Technological advances now enable us to communicate in a huge variety of ways – from social media to mobile phone, email video and more.
But when communicating via these technologies, are you really delivering and receiving messages in the best possible way? The following tips will help you get the most out of some key communications technologies.
Emails are not always the most appropriate form of communication. Is it a potentially sensitive message that may be misunderstood if relayed through email? If you’re struggling to convey emotion or tone in your email, it might be better to pick up the phone.
“A person’s distraction can be heard in their voice. Set aside time to make phone calls so you can devote your whole attention to the conversation.”
To help with managing your inbox, only check emails at certain times. Consider including a message in your email signature indicating when you check emails (e.g. “I check emails every two hours between 9am and 5pm). This makes it clear to people when you may respond.
In a business context, texting should be kept to a minimum. An acceptable use may be to send a short piece of information such as a change in meeting time to a colleague who may be away from the office.
Use social media to promote your business and brand, and to engage potential and existing customers. Share links to informative articles or posts on your blog, post updates about your product or service, or share any other tidbits that your audience will find helpful or inspiring.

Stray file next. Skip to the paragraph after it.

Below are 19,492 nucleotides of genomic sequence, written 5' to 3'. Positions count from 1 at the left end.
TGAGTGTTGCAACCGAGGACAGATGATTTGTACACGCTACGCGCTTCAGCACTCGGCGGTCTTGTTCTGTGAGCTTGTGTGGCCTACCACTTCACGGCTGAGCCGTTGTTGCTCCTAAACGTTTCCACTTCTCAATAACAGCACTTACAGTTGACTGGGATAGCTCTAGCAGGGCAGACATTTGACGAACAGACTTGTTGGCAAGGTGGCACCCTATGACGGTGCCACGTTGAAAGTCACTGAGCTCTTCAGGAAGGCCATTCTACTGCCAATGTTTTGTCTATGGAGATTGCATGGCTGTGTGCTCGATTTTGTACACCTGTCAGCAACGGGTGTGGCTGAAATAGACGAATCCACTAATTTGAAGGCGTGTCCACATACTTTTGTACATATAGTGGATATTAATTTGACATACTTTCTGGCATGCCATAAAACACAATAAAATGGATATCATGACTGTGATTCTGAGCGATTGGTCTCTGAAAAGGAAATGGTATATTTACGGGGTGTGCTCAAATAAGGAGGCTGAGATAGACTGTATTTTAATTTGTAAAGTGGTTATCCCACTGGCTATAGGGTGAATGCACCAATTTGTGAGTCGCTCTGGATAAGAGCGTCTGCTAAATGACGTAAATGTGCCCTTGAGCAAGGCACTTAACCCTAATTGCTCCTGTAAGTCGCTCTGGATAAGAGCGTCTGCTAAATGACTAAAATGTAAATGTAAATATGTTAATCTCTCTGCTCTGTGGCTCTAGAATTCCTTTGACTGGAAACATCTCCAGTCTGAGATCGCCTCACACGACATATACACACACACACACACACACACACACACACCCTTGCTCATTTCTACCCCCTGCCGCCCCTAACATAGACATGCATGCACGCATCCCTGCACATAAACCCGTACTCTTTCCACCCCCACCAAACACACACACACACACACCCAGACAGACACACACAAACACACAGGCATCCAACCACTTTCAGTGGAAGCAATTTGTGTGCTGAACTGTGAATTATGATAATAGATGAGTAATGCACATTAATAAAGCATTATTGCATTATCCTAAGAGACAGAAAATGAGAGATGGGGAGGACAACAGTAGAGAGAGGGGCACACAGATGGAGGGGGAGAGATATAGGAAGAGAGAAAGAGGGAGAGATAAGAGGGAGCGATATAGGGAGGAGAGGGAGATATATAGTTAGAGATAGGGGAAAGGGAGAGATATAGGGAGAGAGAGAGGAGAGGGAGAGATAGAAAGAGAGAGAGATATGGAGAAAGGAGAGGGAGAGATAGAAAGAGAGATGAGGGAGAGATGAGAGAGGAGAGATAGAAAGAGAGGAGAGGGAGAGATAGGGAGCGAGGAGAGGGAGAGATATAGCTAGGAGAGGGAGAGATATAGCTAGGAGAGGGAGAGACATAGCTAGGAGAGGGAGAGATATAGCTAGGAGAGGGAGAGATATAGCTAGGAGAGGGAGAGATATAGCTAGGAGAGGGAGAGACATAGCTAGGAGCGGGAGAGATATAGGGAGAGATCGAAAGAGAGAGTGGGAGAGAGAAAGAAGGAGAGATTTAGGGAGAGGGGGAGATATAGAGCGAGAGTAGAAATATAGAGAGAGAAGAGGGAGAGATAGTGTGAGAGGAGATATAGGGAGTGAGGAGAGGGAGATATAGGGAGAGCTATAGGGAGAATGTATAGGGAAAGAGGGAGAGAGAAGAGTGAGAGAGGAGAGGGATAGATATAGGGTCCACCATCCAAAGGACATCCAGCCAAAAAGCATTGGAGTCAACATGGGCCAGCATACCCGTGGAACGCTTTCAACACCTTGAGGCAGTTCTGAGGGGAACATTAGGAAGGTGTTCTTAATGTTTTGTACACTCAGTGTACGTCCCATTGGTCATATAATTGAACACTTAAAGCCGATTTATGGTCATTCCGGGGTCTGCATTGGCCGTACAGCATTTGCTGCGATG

For more tips on using social media to connect with your audience, read Sara Howard’s article, ‘Creating compelling social media content’.
It’s not a new comminication technology, and you might be experienced at talking on the phone, but in addition to a peasant phone manner, practising good mobile phone etiquette will help you get more value out of conversations.
When speaking on the phone, ensure that you remain focused on the person on the other end. They will know if you are multitasking while talking – whether you’re checking emails or on your way from A to B. A person’s distraction can be heard in their voice. Set aside time to make phone calls so you can devote your whole attention to the conversation.
Manage your usage
Don’t let your communications take up more time than necessary. Many people try to justify the hours spent on social media, email and text as essential to ‘keep on top of things’. But there are ways to curb time spent communicating.
Creating standard messages for repeated enquiries; aggregating your social media pages into one platform, such as Hootsuite; and responding to emails/messages at set times help with this.
It’s also important to give yourself ‘time out’ from using technology. This will help you recharge and be more efficient when using it.
People do business with people, not businesses. So no matter how often you communicate with technology, nothing beats the connections made through interacting with others in person.
Just remember when speaking with someone, minimise or eliminate technological distractions and listen actively.
No matter your preferred form of technology, by using it wisely, you will become more effective in your communication.
Is technology enhancing or hindering your communication style?